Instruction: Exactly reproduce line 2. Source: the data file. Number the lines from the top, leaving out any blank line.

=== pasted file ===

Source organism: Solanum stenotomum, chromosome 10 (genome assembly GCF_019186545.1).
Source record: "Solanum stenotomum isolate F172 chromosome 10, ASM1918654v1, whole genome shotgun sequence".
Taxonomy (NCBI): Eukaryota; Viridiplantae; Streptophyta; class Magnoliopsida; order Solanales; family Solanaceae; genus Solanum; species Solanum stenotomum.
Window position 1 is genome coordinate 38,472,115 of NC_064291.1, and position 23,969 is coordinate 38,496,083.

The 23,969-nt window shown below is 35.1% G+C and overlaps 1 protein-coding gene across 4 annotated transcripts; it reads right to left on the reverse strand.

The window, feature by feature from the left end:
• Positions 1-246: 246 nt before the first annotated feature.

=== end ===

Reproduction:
Source record: "Solanum stenotomum isolate F172 chromosome 10, ASM1918654v1, whole genome shotgun sequence".